1. Of course all the models you mention would be great for students, but one thing that I think has always worked in the favor of the K1000 is that the lenses for them are often dirt cheap too. You can’t always say that about Nikon lenses, so even though the Nikkormat might be great for students, the price of lenses might put off a first timer.

      And you are not the first person to recommend the Ricoh KR-10. Thats a model that I have yet to come across, but if I do, I’ll be sure to give it a good look!

  7. Mike, I think you are correct when referring to Nikon primes, and as these aren’t usually covered to the same degree by the independent lens manufacturers, zooms are a better choice where the likes of Tamron and Vivitar provided pretty good options over the camera manufacturers offerings.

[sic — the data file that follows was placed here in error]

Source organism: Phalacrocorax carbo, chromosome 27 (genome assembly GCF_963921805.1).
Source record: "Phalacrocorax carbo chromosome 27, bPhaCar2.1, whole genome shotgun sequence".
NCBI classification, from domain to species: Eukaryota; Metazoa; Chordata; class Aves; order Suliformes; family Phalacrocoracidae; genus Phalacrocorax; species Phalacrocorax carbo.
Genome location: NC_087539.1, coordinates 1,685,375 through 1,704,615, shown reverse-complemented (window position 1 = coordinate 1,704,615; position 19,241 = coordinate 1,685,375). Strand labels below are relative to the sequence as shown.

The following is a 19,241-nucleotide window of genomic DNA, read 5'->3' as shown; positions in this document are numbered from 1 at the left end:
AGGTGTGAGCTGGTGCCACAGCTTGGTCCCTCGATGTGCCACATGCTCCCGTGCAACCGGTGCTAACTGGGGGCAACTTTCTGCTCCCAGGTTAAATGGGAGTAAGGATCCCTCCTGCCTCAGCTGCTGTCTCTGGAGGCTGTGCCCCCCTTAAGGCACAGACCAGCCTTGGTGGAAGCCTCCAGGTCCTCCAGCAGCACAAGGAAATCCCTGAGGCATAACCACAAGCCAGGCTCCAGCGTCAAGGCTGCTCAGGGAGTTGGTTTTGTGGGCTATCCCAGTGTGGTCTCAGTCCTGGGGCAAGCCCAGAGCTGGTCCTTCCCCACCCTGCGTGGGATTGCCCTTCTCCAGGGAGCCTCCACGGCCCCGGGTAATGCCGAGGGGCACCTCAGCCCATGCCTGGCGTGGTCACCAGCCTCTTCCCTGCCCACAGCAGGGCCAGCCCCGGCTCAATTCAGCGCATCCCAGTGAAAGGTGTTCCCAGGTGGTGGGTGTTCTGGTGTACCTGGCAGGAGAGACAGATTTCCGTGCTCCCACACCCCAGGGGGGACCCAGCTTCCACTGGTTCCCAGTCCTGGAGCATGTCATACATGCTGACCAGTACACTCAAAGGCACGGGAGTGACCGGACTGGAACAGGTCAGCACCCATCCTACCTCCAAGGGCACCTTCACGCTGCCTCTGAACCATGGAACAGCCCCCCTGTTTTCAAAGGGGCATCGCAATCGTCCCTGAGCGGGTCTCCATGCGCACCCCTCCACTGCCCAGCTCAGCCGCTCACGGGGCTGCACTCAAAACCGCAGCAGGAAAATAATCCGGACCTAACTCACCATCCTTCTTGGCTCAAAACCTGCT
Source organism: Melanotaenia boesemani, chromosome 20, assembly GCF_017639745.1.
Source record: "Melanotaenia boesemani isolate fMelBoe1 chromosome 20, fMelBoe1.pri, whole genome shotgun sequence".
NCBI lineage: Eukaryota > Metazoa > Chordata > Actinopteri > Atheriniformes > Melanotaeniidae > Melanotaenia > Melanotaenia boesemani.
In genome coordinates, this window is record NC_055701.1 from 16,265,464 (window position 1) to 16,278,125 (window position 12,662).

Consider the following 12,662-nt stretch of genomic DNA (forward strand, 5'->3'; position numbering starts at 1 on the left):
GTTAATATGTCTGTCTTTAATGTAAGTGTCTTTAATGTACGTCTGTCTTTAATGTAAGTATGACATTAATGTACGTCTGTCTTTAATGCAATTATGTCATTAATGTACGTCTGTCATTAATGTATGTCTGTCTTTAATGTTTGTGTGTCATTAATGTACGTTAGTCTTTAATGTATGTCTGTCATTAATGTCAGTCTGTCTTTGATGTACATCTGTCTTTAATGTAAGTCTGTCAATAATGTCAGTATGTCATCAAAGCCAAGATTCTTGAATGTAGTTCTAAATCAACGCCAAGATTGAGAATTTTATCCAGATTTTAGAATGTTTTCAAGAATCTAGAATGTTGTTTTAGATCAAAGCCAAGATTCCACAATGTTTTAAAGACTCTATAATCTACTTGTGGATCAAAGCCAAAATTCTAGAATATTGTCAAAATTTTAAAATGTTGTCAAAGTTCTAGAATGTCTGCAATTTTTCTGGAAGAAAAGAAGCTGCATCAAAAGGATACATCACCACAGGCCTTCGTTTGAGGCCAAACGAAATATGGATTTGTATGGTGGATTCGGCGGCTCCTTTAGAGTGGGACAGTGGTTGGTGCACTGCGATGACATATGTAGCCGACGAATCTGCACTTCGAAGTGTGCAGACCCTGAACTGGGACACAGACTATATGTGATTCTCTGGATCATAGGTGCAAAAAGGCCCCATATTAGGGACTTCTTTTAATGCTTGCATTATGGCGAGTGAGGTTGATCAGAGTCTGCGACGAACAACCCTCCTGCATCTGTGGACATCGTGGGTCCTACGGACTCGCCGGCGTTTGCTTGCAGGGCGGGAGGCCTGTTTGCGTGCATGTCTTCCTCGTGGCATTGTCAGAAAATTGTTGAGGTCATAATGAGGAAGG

8. A little late in the day, maybe; but here goes nothing. First things first: Mike, I have lost count of the number of times that I have seen the same view from the front door of your house. You must have shot that scene with just about every 35mm SLR in history. (I exaggerate slightly, but I’m sure that you get my point.) In the real world, however: My vote for this nomination will always be the Minolta SR-T 101; or any of the other SR-T offerings as a close second. A strong, straightforward, fully manual and fully mechanical camera with great glass and a wider system to grow into as time goes by. I have five Minolta bodies (and five bodies in the Olympus OM series, which would be my other brand-name choice for a good student camera), and they are always capable and reliable. The SR-T line, especially, is excellent for learning the basics of photography. I take the view that any photographer should always have and use a mechanical camera, with or without a meter, as a way of learning about the recording of light. I can be as lazy as the next shooter when I fire away on full auto for most of a roll of supermarket-quality film; but I make a point of scraping myself back to the basics every now and then to make sure that I still know what I’m doing. There’s nothing like a little humility (I can still take some pretty bad photographs, believe you me) to remind me of why I picked up a camera in the first place, thirty-seven years ago now.